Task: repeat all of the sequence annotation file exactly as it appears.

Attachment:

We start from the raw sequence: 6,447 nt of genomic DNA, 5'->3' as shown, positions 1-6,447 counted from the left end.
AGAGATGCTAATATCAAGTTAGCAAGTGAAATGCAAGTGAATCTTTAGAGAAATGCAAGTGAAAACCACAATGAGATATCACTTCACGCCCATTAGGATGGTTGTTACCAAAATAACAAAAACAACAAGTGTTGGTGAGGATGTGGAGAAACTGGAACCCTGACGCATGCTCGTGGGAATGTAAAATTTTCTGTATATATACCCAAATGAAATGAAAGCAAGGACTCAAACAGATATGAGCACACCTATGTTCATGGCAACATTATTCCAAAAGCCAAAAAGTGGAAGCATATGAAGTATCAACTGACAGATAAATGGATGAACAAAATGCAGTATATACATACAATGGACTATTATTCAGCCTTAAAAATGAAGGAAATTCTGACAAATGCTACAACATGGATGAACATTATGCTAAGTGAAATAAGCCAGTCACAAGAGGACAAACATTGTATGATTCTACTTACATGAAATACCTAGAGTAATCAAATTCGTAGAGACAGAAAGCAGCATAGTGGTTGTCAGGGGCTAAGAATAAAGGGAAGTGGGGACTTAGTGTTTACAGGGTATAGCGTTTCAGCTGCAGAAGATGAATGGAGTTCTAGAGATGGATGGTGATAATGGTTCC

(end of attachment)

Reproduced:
We start from the raw sequence: 6,447 nt of genomic DNA, 5'->3' as shown, positions 1-6,447 counted from the left end.
AGAGATGCTAATATCAAGTTAGCAAGTGAAATGCAAGTGAATCTTTAGAGAAATGCAAGTGAAAACCACAATGAGATATCACTTCACGCCCATTAGGATGGTTGTTACCAAAATAACAAAAACAACAAGTGTTGGTGAGGATGTGGAGAAACTGGAACCCTGACGCATGCTCGTGGGAATGTAAAATTTTCTGTATATATACCCAAATGAAATGAAAGCAAGGACTCAAACAGATATGAGCACACCTATGTTCATGGCAACATTATTCCAAAAGCCAAAAAGTGGAAGCATATGAAGTATCAACTGACAGATAAATGGATGAACAAAATGCAGTATATACATACAATGGACTATTATTCAGCCTTAAAAATGAAGGAAATTCTGACAAATGCTACAACATGGATGAACATTATGCTAAGTGAAATAAGCCAGTCACAAGAGGACAAACATTGTATGATTCTACTTACATGAAATACCTAGAGTAATCAAATTCGTAGAGACAGAAAGCAGCATAGTGGTTGTCAGGGGCTAAGAATAAAGGGAAGTGGGGACTTAGTGTTTACAGGGTATAGCGTTTCAGCTGCAGAAGATGAATGGAGTTCTAGAGATGGATGGTGATAATGGTTCC